Posted by & filed under Ethics.

Description:   Well it was one of the most spectacular corporate failures of this century, the sudden decline of Enron. The crash of this company put thousands out of work, ruined their pensions and left stockholders holding worthless shares in a former stock market darling. As well, Enron took down one of the world’s largest accounting firms, Arthur Andersen, for its part in the scandal. This week Enron’s sad story came back into focus when its former CEO, Jeffrey Skilling, was released from custody after spending 12 years in jail and 6 months in a community facility. Jeffrey Skilling’s original sentence was for 24 years with $45 million in fines. In 2013, Skilling received a sentence reduction.

Date:  February 22 , 2019

Source:  cbc.ca

Link:https://www.cbc.ca/news/business/former-enron-ceo-released-from-custody-1.5029481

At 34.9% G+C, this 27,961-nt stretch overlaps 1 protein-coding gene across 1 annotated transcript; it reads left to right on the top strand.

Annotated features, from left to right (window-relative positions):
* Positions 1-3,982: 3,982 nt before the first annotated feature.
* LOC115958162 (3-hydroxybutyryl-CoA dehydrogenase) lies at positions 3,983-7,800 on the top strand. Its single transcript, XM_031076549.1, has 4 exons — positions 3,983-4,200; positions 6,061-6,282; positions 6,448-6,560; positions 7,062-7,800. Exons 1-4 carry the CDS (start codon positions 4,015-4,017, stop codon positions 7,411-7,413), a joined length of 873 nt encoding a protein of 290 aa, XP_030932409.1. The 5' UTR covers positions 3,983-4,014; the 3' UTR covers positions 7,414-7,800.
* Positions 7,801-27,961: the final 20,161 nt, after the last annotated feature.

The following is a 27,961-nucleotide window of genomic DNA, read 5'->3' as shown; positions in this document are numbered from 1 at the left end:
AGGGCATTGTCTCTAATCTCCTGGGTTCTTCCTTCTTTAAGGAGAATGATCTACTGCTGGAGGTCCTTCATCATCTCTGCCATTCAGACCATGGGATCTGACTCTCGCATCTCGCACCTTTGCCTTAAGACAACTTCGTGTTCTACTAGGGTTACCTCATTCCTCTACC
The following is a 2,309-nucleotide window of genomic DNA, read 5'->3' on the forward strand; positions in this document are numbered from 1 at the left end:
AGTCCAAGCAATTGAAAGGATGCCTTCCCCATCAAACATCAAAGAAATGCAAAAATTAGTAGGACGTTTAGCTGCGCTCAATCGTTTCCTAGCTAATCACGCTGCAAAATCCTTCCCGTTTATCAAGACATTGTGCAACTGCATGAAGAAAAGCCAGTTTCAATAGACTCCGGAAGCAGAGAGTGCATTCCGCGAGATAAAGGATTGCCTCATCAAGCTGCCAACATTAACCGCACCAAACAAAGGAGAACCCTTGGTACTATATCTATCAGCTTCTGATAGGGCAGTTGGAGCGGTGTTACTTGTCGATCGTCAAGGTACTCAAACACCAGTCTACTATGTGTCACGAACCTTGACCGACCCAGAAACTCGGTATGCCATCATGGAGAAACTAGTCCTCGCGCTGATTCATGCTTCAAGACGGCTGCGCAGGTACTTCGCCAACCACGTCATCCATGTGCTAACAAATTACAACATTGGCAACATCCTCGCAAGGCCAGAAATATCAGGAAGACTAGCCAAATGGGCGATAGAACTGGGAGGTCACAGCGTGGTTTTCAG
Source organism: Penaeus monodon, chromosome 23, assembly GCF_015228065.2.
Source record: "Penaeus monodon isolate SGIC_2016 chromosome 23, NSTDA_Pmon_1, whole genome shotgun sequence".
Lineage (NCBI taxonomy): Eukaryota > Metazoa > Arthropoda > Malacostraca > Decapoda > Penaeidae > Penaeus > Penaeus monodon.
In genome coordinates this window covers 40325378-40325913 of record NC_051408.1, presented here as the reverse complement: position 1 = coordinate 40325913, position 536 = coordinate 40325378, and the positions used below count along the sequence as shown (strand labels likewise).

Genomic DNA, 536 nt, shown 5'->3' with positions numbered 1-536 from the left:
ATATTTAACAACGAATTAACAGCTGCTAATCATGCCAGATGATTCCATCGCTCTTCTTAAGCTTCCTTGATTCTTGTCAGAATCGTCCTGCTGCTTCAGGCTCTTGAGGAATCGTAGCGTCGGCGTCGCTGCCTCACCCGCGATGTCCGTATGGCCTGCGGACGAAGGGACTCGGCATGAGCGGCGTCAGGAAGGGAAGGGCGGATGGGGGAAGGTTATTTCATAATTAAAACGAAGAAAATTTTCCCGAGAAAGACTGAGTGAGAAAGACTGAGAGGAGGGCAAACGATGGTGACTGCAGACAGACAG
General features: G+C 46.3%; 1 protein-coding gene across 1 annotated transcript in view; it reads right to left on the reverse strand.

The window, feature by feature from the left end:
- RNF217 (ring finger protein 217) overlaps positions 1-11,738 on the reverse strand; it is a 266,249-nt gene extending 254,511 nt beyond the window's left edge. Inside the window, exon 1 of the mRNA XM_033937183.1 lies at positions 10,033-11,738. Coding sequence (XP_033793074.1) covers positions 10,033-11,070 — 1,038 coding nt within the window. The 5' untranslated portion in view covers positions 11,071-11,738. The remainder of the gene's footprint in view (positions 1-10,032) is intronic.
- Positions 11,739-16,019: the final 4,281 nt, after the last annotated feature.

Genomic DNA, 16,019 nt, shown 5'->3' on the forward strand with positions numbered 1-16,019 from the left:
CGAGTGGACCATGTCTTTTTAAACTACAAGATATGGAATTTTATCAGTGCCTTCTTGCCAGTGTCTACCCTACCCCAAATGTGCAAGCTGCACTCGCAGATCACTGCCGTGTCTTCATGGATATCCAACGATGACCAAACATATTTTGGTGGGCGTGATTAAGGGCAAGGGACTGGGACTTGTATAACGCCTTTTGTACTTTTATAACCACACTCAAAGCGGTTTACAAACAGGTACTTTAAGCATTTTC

Discussion points: 

1) In the past few years, we have moved farther and farther away from the time of the Enron Scandal. At one time a professor who wanted to start a discussion on ethics could easily fall back on the Enron story. But is that still the case? If you are currently at university, does the name Enron mean anything to you? If so, what did you know about the story?

2) How would discussing the Enron story help students in learning more about professional ethics?

3) On page 76 in Wiley’s Financial Accounting: Tools for Business Decision-Making you can read about an important accounting assumption called “going concern.” Why is this assumption so important to the preparation of financial statements?

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